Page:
This site was created in cooperation with the Regional Homeland Security Coordinating Committee, and is supported by funding from the Department of Homeland Security.
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Featured Tips for Summer:
Preparedness for People
Dee Smith, Salvation Army
The Metropolitan Emergency Managers Committee urges anyone who wants to contribute to disaster relief efforts ongoing in Oklahoma to donate cash to disaster relief organizations rather than donating goods. “We know people in the Kansas City metro want to help,” said Bob Evans, MEMC Chair, “and cash helps relief organizations to quickly provide people who were affected by the disaster with exactly the help they need most.” MEMC recommends that people who want to help consider donating to reputable organizations of their choice, such as the American Red Cross, Salvation Army, United Way or local organizations within the communities affected.
Memorial Day is considered the traditional start of the summer season, so this is a good time to review tips for summer safety. If last year is any indication, it might be another scorcher. It’s important to remember how deadly extreme heat can be and know how to avoid becoming ill. During a heat wave, postpone outdoor activities during the hottest part of the day, as much as possible, and stay indoors in air conditioning. If you have to be outside, wear sunscreen and cover as much of the body as possible with light colored clothing. Make sure you drink plenty of water, even if you don’t feel thirsty, and limit your intake of alcohol and caffeine. Check on neighbors, friends and relatives who spend much of their time alone and don’t have air conditioning. For more information about heat safety, visit http://www.preparemetrokc.org/Know_the_Risks/heat.asp.
“A Tale of Disaster and Preparedness,” the fun and informative video series created by the Metropolitan Emergency Managers Committee of Greater Kansas City earlier this year, will be recognized at the International Association of Emergency Managers 60th Annual Conference to be held Oct. 26–Nov. 1 in Orlando. The video series won first place in the Public Awareness Award (State, Regional or Nonprofit) categories of both the IAEM-USA and IAEM-Global competitions. View the entire video series on our YouTube page, and watch for three new episodes coming soon.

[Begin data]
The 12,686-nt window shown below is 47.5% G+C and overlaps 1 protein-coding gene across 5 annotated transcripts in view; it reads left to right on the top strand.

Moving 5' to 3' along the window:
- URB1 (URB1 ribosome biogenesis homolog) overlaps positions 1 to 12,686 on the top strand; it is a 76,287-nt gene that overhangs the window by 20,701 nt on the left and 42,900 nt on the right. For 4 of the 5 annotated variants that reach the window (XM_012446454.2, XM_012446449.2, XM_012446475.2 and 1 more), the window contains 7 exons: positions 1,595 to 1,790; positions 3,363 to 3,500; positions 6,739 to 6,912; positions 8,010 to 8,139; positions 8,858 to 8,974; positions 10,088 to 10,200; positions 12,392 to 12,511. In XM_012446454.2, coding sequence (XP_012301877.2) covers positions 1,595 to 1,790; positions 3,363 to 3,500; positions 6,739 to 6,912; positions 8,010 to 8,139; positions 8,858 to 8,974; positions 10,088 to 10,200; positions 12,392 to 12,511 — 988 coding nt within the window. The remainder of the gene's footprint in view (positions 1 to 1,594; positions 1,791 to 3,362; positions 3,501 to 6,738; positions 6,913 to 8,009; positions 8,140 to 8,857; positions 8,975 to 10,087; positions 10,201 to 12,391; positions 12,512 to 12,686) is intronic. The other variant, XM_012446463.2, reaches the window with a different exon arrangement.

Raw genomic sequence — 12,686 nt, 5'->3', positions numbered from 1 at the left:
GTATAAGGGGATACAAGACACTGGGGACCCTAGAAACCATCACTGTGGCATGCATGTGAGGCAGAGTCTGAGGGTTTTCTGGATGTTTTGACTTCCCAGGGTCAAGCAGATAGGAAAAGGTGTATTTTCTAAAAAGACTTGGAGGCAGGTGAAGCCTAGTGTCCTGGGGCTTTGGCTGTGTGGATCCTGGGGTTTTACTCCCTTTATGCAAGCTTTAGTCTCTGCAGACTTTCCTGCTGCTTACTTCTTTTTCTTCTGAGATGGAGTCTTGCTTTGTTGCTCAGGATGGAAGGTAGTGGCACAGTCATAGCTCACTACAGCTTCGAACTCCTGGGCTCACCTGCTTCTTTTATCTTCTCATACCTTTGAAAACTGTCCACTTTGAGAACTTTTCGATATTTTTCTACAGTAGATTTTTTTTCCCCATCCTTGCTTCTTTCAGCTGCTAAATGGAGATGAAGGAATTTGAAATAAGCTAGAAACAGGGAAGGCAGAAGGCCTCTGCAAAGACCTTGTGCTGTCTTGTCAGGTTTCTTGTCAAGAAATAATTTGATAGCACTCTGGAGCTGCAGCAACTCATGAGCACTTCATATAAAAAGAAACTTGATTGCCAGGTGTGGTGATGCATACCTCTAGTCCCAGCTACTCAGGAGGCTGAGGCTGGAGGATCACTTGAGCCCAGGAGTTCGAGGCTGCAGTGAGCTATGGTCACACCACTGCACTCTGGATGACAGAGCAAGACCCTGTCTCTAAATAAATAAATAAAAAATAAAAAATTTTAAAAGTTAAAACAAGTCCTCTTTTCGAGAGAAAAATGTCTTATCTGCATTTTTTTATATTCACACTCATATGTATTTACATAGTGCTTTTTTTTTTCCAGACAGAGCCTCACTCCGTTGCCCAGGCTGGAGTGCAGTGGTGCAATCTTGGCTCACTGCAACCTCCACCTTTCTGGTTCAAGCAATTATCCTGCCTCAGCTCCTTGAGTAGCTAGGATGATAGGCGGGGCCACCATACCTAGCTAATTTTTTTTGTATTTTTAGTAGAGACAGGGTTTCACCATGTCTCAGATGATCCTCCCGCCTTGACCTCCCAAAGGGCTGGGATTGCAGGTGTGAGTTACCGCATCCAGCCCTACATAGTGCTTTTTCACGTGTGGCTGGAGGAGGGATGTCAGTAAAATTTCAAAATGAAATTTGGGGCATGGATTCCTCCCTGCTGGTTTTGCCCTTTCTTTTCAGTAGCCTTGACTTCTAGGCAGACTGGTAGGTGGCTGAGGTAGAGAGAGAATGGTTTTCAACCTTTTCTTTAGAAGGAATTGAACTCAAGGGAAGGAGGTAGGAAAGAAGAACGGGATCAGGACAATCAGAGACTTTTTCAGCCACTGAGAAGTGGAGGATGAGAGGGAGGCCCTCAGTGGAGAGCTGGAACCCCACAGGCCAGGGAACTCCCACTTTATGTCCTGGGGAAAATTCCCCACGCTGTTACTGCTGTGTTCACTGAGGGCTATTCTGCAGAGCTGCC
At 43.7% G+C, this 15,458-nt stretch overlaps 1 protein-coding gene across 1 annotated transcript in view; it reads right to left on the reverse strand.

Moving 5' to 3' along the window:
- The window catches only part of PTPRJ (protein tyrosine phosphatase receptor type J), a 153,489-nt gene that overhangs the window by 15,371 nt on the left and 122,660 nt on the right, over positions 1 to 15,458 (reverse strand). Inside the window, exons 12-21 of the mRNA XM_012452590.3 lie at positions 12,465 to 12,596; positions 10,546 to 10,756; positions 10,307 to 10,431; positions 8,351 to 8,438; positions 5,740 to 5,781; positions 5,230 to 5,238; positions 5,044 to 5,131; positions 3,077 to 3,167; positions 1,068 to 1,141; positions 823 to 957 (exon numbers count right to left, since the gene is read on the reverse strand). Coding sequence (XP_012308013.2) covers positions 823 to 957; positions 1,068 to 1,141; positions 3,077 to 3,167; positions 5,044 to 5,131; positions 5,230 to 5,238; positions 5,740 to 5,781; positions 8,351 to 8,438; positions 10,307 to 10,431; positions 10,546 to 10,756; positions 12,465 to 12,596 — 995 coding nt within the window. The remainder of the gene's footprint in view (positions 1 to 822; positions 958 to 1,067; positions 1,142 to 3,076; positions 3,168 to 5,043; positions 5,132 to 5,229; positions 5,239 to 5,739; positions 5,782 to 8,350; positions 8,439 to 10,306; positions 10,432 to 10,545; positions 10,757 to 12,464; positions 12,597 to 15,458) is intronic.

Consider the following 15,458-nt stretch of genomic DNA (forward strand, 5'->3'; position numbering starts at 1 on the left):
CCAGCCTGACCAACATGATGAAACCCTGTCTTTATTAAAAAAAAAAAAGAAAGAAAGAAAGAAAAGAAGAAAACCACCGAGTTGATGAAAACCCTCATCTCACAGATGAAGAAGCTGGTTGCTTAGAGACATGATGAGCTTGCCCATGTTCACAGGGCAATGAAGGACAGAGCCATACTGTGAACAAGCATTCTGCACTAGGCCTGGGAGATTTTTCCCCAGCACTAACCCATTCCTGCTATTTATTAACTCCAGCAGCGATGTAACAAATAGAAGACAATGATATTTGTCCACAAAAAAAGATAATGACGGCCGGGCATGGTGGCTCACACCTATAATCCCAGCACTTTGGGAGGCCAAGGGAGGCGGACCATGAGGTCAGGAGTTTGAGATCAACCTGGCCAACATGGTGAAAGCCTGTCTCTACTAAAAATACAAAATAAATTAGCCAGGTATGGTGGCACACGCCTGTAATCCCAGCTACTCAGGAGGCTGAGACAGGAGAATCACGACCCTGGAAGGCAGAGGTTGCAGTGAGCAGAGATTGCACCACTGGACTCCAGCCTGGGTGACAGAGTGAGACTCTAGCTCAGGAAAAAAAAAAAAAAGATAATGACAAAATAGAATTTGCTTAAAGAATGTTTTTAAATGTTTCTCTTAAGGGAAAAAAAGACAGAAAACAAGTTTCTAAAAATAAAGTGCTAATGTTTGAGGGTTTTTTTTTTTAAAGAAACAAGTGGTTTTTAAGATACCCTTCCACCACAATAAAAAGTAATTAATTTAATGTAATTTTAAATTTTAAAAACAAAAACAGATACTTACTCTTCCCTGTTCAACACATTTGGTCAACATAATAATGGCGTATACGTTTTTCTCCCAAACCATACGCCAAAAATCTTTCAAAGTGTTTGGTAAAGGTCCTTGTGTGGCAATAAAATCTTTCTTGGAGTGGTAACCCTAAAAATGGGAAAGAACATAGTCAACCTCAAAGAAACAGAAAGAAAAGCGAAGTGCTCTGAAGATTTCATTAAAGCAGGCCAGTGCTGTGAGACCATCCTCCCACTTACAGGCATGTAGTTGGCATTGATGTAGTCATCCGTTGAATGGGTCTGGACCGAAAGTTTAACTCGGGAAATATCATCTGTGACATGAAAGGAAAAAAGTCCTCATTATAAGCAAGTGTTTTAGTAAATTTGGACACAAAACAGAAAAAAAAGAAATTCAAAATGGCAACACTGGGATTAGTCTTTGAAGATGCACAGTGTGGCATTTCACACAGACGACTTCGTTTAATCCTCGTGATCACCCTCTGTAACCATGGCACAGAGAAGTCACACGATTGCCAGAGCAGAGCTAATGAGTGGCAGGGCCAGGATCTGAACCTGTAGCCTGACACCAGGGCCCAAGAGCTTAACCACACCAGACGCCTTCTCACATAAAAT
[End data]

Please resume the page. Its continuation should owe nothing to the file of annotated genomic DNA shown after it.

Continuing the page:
Are you and your family prepared for an emergency? If phone lines were down, if cell phones didn't work, if you couldn't get to the grocery store for a few days -- what would you do? If you had to evacuate -- where would you go?
Disasters can happen anytime and anywhere. When disaster strikes, you may not have much time to respond. The time to plan for a disaster is now, before it happens.
After the recent shooting at a movie theater in Aurora, Colo., the city of Houston's Mayor's Office of Public Safety and Homeland Security Department prepared this video outlining what you should do if you find yourself in an active shooter situation: run, hide or fight.
The video is a Department of Homeland Security Grant Funded Project, produced by the City of Houston's Mayor's Office of Public Safety and Homeland Security. The City grants permission to use the video in the format provided for its intended purpose only, information and awareness training for the general population.
Emergency management officials know that in weather emergencies, such as tornados, warnings can save lives. But they can’t always rely on traditional warning methods — television, radio and outdoor sirens — to reach everyone. Through a partnership with FEMA’s Integrated Public Alert and Warning System, officials are now able to send warnings directly to cell phones.
Using the new Wireless Emergency Alert (WEA) system, the National Weather Service will send warnings for tornados, flash floods, blizzards and ice storms in the Kansas City area to cell towers that serve affected counties. The warnings will go automatically to any newer-model cell phones within range of the towers. Learn more>
Unlike outdoor sirens, all-hazards radios save lives by alerting people who are indoors when severe weather approaches. They can also alert people in homes, schools and businesses to other types of emergencies. These radios provide constant, useful and up-to-date weather information. They are equipped with a special alarm tone that will sound an alert and give immediate information in a life-threatening situation.
Project Community Alert (PCA) is a community-wide effort to distribute weather alert radios. The Metropolitan Emergency Managers Committee (MEMC) has partnered with Price Chopper grocery stores to sell the radios at a special price, $29.95. To locate a store near you, visit www.mypricechopper.com and click on "Store Locator."